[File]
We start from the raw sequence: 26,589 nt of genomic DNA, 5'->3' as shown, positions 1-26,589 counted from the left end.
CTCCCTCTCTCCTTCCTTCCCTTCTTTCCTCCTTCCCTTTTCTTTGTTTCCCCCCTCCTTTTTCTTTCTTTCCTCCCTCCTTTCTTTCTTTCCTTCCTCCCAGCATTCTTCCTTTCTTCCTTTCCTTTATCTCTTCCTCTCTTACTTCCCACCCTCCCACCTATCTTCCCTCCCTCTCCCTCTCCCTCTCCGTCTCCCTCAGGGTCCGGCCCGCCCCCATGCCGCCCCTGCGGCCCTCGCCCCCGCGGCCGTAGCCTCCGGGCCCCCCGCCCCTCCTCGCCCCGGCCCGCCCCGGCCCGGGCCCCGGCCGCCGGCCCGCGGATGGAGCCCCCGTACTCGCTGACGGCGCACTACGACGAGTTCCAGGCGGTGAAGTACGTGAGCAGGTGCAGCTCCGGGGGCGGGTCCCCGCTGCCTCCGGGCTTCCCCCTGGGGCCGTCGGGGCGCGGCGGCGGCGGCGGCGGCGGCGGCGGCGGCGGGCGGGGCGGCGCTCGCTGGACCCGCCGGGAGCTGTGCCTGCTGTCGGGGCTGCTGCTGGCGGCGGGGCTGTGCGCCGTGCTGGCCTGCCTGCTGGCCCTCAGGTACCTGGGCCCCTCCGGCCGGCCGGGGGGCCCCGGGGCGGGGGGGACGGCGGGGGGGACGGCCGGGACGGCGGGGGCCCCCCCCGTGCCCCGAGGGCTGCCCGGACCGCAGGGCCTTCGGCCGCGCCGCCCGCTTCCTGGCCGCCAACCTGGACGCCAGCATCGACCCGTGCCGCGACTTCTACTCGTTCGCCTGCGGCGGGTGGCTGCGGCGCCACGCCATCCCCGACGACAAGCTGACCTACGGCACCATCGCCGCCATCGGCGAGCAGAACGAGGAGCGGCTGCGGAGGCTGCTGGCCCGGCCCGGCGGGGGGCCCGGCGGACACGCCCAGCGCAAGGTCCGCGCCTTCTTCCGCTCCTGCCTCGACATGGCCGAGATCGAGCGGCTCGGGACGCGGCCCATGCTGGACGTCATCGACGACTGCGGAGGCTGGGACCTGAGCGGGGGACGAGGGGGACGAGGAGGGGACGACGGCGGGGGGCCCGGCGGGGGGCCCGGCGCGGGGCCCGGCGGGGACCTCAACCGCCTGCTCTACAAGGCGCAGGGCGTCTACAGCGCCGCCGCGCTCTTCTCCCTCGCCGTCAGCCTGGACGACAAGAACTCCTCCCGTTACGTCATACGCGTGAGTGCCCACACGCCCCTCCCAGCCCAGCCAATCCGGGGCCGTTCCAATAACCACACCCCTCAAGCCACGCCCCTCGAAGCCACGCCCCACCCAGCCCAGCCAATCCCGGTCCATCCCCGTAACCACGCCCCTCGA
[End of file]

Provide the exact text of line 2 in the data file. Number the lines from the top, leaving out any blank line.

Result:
CTCCCTCTCTCCTTCCTTCCCTTCTTTCCTCCTTCCCTTTTCTTTGTTTCCCCCCTCCTTTTTCTTTCTTTCCTCCCTCCTTTCTTTCTTTCCTTCCTCCCAGCATTCTTCCTTTCTTCCTTTCCTTTATCTCTTCCTCTCTTACTTCCCACCCTCCCACCTATCTTCCCTCCCTCTCCCTCTCCCTCTCCGTCTCCCTCAGGGTCCGGCCCGCCCCCATGCCGCCCCTGCGGCCCTCGCCCCCGCGGCCGTAGCCTCCGGGCCCCCCGCCCCTCCTCGCCCCGGCCCGCCCCGGCCCGGGCCCCGGCCGCCGGCCCGCGGATGGAGCCCCCGTACTCGCTGACGGCGCACTACGACGAGTTCCAGGCGGTGAAGTACGTGAGCAGGTGCAGCTCCGGGGGCGGGTCCCCGCTGCCTCCGGGCTTCCCCCTGGGGCCGTCGGGGCGCGGCGGCGGCGGCGGCGGCGGCGGCGGCGGCGGGCGGGGCGGCGCTCGCTGGACCCGCCGGGAGCTGTGCCTGCTGTCGGGGCTGCTGCTGGCGGCGGGGCTGTGCGCCGTGCTGGCCTGCCTGCTGGCCCTCAGGTACCTGGGCCCCTCCGGCCGGCCGGGGGGCCCCGGGGCGGGGGGGACGGCGGGGGGGACGGCCGGGACGGCGGGGGCCCCCCCCGTGCCCCGAGGGCTGCCCGGACCGCAGGGCCTTCGGCCGCGCCGCCCGCTTCCTGGCCGCCAACCTGGACGCCAGCATCGACCCGTGCCGCGACTTCTACTCGTTCGCCTGCGGCGGGTGGCTGCGGCGCCACGCCATCCCCGACGACAAGCTGACCTACGGCACCATCGCCGCCATCGGCGAGCAGAACGAGGAGCGGCTGCGGAGGCTGCTGGCCCGGCCCGGCGGGGGGCCCGGCGGACACGCCCAGCGCAAGGTCCGCGCCTTCTTCCGCTCCTGCCTCGACATGGCCGAGATCGAGCGGCTCGGGACGCGGCCCATGCTGGACGTCATCGACGACTGCGGAGGCTGGGACCTGAGCGGGGGACGAGGGGGACGAGGAGGGGACGACGGCGGGGGGCCCGGCGGGGGGCCCGGCGCGGGGCCCGGCGGGGACCTCAACCGCCTGCTCTACAAGGCGCAGGGCGTCTACAGCGCCGCCGCGCTCTTCTCCCTCGCCGTCAGCCTGGACGACAAGAACTCCTCCCGTTACGTCATACGCGTGAGTGCCCACACGCCCCTCCCAGCCCAGCCAATCCGGGGCCGTTCCAATAACCACACCCCTCAAGCCACGCCCCTCGAAGCCACGCCCCACCCAGCCCAGCCAATCCCGGTCCATCCCCGTAACCACGCCCCTCGA